We’ve all been there. You’re sitting there twiddling your thumbs as your combo opponent is playing with themselves. You do your best to interact with your opponent. Maybe you’re keeping track of the storm count or maybe the color(s) of mana they have available to them. Eventually they find what they need and you die a terrible death. These decks have been limited in Modern since the banning of Seething Song a few months ago; the only deck to simulate said misery upon was Eggs. And now even Eggs has received the banhammer with Second Sunrise biting the dust. What does this leave for the Modern combo players out there? Take a gander at this:
Wizards banned Glimpse of Nature before Modern even became an official format. I have a feeling it was sheer fear after seeing what Elves can do in Legacy, but it has prevented Elves from breaking through and becoming a competitive archetype in Modern. It’s been fringe Tier 3 deck that never really got much consideration. Without a Cloudstone Curio staying in play, the deck could not function competitively. But the creation of Beck//Call suugests maybe Wizards felt bad for Elves. After all, the little green men have always had an impact on older and deeper formats. Heck, I’ve even been known to play Elves in Standard. Beck is essentially Glimpse of Nature with an addition blue mana in its casting cost. This is a good way of balancing the card without making it too overcosted and unplayable.
My initial reaction is, yes, this should revive Elf combo even though it is going to be much harder to combo off because of the casting cost. You cannot chain multiple ones with ease like you could in traditional Elf combo. Normally, you would tap three Elves via Heritage Druid to get GGG and use that mana to, say, cast Glimpse of Nature before continuing to drop out Elves. It starts to get awkward when your draw engine skews away from green, which should, in theory, slow down the deck enough to make it more on par with Modern’s kill speed. After some thought, I’ve come up with an initial list:
Modern Elves by John Cuvelier
Elvish Visionary/Coiling Oracle: Our natural cantrips help a lot against decks that kill our dudes. Elvish Visionary is also a big player in conjunction with Cloudstone Curio. If you have a Nettle Sentinel, Heritage Druid, and Elvish Visionary with a Curio in play, you are able to draw your deck.
Elvish Archdruid: There’s a reason why I only have one in the initial list. When you cast Beck, you’re not going to want to draw Elvish Archdruids. Archdruid is a very good elf, but its more expensive than you want when you’re trying to draw your deck.
Elves of Deep Shadow: If black becomes a bigger player in the deck and/or sideboard, we may want to consider adding this in the main.
Phantasmal Image: Because we are already in blue, this may be a sweet addition. My main concern is when it’s dead while you’re trying to go off because of its blue cost.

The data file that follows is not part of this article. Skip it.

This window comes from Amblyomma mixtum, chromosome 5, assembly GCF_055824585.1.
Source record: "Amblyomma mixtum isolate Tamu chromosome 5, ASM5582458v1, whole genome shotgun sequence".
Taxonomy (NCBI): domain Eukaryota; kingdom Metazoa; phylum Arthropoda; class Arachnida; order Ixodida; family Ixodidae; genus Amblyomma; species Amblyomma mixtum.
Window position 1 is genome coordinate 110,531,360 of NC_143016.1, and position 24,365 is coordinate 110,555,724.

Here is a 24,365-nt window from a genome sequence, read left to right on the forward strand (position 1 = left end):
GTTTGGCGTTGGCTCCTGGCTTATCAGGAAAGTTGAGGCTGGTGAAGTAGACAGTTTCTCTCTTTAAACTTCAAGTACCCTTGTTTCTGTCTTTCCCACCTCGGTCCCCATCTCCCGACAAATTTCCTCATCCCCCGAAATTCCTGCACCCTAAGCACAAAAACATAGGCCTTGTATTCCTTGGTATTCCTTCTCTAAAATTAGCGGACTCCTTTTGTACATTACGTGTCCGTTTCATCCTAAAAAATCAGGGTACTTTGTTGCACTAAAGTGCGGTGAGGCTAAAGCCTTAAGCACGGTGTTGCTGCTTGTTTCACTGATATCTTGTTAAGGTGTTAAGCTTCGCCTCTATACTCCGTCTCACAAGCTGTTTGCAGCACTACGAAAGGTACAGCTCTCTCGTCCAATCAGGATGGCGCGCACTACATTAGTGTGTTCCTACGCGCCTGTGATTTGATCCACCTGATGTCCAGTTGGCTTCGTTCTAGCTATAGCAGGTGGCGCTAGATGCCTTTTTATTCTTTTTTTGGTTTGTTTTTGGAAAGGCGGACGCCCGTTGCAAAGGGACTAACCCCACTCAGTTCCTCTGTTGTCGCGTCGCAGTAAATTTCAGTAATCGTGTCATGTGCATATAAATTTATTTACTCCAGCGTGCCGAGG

This is probably very close to what most people have envisioned when it comes to updated Elves. It should play out very similarly to the Legacy version; although obviously not as fast, it has the same key cards used to go off and draw your entire deck. And there is always Plan B to use Beck (it would be extremely unlikely to cast Call except in very rare circumstances) in a below-average green beatdown deck. You can expect a surge in Elves when Modern season starts up again, and there are two fairly obvious choices to combat the archetype. Because Elves will be weak to repetitive disruption, Jund makes perfect sense. It has access to Jund Charm maindeck along with Lightning Bolt, Abrupt Decay, Olivia Voldaren … and the list goes on. Another bad matchup is traditional U/W or U/W/r, because access to countermagic and board sweepers will give Elves a big headache.
It’s in the Details
At first glance, Beck does the same thing as Glimpse of Nature. You play a creature, you draw a card. But what it actually says matters a great deal. When a creature enters the battlefield, you draw a card with Beck, as opposed to when you cast a creature with Glimpse of Nature. What’s the big deal? Simply put, Beck is going to have multiple homes.
A very interesting interaction is the card Zombie Infestation. As early as Turn 3, you can make a critical mass of Zombies or even go as far as drawing your entire deck while making Zombies in the process. All that is needed to accomplish this goal is a Turn 1 mana dork, Turn 2 Zombie Infestation, and Turn 3 double Beck. To be more reasonable, a Turn 2 Zombie Infestation and a Turn 3 Beck still can yield quite the frightening army. Mashing these cards into Dredgevine would be a suitable home, and this is a reasonable preliminary list:
Modern Dredgevine by John Cuvelier
This deck definitely abuses the Beck and Zombie Infestation synergy. Plus you get added value in cards like Vengevine, Bloodghast, Fatesticher, and Gravecrawler, turning Beck into a two-mana Ancestral Recall or better. It gets even crazier when you have Blasting Station in play. It’s decks like this that makes me think Beck is the real deal and will be a Modern staple for time to come.
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